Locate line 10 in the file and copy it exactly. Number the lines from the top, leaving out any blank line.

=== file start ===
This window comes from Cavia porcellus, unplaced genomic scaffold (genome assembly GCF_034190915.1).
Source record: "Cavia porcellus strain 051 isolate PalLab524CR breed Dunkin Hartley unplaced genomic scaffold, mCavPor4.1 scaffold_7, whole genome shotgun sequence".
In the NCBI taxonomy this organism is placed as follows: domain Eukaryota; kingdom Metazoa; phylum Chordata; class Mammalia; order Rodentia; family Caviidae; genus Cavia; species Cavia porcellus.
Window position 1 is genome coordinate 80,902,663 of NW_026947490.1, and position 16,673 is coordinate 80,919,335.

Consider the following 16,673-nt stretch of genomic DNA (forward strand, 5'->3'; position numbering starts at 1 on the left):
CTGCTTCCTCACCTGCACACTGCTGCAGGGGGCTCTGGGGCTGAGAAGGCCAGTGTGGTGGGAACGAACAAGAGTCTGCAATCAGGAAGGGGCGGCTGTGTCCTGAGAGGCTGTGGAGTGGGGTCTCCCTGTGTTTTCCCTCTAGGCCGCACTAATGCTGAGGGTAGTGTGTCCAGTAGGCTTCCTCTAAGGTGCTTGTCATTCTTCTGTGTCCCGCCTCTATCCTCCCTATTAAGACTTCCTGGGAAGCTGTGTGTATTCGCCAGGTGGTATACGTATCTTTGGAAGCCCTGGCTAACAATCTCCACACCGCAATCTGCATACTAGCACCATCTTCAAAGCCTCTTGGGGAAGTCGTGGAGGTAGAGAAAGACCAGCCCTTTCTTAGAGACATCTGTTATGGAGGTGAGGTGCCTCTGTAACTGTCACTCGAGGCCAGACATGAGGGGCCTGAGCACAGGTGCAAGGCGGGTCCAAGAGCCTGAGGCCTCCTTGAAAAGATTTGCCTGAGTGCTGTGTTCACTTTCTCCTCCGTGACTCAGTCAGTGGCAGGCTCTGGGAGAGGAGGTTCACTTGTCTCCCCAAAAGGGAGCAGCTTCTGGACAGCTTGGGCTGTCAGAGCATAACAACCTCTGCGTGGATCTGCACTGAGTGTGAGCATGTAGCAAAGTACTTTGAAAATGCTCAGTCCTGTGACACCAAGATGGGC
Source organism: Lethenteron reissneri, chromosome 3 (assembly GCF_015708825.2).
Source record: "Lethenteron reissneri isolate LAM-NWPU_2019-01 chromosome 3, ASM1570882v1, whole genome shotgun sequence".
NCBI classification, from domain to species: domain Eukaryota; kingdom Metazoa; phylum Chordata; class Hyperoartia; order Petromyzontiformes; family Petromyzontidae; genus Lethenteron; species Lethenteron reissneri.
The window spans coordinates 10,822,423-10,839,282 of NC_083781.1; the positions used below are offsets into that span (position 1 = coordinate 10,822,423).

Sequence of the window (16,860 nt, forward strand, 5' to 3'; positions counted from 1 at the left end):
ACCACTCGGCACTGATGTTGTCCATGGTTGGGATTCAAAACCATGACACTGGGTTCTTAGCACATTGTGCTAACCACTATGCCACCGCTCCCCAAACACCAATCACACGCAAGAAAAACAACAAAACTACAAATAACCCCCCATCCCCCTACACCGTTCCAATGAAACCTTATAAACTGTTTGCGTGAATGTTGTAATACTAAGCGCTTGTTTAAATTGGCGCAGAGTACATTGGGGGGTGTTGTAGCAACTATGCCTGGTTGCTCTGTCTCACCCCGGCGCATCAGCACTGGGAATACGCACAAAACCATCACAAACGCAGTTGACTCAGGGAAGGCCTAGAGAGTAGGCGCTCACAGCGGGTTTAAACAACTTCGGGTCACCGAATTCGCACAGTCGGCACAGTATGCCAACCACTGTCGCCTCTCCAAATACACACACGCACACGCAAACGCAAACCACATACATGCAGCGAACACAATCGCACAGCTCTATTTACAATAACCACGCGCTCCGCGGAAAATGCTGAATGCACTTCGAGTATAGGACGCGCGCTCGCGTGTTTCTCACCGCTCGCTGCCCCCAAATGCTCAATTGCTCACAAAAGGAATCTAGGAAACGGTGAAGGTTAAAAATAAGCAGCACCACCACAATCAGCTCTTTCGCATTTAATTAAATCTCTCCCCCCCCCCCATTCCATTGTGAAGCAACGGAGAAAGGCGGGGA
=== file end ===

The window spans coordinates 10,822,423-10,839,282 of NC_083781.1; the positions used below are offsets into that span (position 1 = coordinate 10,822,423).